Cats can become infected by several different types of ectoparasitic mites that cause an infectious and normally itchy skin disorder commonly called “mange.” One of the more frequent forms of mites infesting domestic cats is the highly contagious Notoedres cati, which causes notoedric mange, also called “feline scabies.” Cheyletiella blakei and Otodectes cynotis are other external parasitic mites that can affect cats, which develop disease by contact with infected symptomatic or sometimes asymptomatic carrier cats.
Treating Mange in Cats
The most popular mange treatments are medicated dips and shampoos, other topical treatments, injectable drugs and/or or oral medication. The precise treatment protocol will be determined by the attending veterinarian and will depend upon which type of mite is the particular culprit. Medicated lime-sulfur dips need to be administered several times at 10 to 14 day intervals and usually are quite effective in cats. Amitraz is another medication that has been used in cats but it is not approved for this use and has been known to cause anorexia, depression and diarrhea in this species. Selamectin and ivermectin have also been used in cats, although they too are not approved for use in cats. Sudden death has been reported in some kittens treated with ivermectin.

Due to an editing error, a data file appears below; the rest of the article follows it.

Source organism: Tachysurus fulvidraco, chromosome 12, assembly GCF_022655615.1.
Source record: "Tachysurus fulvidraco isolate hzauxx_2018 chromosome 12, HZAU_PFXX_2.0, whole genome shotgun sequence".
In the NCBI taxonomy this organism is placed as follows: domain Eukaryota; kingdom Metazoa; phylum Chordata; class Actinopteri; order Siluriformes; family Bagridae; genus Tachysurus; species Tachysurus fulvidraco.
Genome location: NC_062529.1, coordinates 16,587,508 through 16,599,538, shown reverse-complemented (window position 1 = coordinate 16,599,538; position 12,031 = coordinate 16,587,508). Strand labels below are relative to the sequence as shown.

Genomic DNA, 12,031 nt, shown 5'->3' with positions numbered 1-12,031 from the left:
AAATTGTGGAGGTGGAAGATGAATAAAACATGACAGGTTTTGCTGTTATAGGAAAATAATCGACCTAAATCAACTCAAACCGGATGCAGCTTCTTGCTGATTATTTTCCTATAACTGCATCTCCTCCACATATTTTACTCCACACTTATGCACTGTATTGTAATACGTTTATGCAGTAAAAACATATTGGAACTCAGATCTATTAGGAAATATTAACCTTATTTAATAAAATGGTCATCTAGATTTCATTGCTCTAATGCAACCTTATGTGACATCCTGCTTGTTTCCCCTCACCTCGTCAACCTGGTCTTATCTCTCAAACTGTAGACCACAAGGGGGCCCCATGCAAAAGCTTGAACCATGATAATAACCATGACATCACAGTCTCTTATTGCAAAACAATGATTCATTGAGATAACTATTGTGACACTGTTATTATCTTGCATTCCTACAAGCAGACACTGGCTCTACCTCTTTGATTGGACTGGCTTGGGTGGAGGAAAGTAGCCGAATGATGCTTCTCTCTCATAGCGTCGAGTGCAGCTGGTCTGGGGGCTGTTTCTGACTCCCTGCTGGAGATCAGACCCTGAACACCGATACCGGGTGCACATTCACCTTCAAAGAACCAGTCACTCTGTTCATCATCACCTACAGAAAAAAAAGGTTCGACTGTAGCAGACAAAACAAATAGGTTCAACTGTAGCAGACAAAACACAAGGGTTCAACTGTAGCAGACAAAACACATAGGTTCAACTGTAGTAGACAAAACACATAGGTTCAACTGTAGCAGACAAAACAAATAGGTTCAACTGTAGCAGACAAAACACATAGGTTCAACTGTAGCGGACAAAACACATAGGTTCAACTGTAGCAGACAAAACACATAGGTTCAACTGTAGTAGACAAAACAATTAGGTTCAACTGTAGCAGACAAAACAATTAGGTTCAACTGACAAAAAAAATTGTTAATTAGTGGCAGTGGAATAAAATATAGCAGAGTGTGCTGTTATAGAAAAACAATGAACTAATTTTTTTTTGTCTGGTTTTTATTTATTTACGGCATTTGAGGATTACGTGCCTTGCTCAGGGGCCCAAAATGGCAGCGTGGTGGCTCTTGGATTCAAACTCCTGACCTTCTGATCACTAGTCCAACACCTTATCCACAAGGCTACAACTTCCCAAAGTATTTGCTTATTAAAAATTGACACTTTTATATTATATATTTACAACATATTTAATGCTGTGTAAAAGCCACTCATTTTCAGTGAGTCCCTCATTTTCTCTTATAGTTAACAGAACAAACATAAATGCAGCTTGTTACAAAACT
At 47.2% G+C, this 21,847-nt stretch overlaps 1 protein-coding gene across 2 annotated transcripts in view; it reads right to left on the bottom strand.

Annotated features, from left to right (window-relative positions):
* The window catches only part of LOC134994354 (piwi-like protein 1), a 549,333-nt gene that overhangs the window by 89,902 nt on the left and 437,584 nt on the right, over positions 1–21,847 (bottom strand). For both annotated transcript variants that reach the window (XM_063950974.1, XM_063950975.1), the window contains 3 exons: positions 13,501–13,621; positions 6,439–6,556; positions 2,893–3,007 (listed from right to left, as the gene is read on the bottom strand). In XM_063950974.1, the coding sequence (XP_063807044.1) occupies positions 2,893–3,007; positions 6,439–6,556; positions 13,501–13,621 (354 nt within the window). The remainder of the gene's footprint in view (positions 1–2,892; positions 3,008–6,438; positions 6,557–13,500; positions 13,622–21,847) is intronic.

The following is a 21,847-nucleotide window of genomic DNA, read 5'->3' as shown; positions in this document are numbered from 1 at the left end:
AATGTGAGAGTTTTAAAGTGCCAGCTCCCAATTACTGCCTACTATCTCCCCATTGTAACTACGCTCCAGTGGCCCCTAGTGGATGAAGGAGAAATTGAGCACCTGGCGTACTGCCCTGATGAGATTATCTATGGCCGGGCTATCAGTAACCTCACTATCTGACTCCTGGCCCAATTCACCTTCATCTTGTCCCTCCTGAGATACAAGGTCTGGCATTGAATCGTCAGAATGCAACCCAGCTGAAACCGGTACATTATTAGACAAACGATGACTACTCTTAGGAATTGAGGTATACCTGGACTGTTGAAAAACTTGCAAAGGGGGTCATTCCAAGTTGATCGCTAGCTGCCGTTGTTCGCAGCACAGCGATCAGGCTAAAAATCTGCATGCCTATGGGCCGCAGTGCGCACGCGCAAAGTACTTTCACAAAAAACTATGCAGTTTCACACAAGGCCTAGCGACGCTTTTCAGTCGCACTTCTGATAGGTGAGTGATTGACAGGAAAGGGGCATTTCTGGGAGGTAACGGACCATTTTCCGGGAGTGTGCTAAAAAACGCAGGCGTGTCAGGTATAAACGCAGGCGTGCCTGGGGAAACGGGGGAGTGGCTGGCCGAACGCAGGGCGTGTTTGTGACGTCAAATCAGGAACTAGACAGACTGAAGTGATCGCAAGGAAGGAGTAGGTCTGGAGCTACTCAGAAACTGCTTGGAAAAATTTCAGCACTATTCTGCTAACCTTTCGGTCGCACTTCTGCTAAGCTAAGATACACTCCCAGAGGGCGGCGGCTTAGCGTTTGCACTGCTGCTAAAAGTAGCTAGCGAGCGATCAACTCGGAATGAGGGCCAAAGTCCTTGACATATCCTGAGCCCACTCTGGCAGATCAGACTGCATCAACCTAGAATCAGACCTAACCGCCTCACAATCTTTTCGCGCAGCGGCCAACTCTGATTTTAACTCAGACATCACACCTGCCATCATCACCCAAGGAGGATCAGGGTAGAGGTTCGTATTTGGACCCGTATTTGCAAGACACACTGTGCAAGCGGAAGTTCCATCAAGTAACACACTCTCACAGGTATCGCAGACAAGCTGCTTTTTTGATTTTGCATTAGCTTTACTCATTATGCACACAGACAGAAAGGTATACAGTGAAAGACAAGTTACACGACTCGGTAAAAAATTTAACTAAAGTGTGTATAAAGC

If the parasite has caused secondary bacterial infections, antibiotic therapy is usually indicated. Anti-inflammatories and analgesics (pain medications) may be prescribed as well.
Old time remedies that are sometimes still used today in an attempt to treat mange usually fail miserably, and they can exacerbate damage to the cat’s skin. Some of these inappropriate remedies include rubbing motor oil or vegetable oil onto the cat’s skin, applying gasoline to the cat’s coat or repeatedly bathing the animal. None of these remedies kill or remove the mites, as they burrow and live in the deeper layers of skin. Motor oil and gasoline obviously can irritate the cat’s skin and, if ingested, can severely danger its health. Vegetable oil and repeated bathing are simply irritating and ineffective.
Because most mites are highly contagious to other cats (and often to dogs and to humans as well), other animals living in the household should also be treated even if they are asymptomatic, to prevent repeated reinfection.
If your cat is diagnosed with mites, you should follow the treatment plan prescribed by your veterinarian to the letter. A single missed dose or treatment can botch the entire treatment protocol and require therapy to start over from the beginning. The cat’s living environment should be treated as well. Owners of affected cats should pay attention to whether they develop any raised or itchy rashes, especially on their arms and trunk. If these symptoms develop, it is best to consult with a personal physician.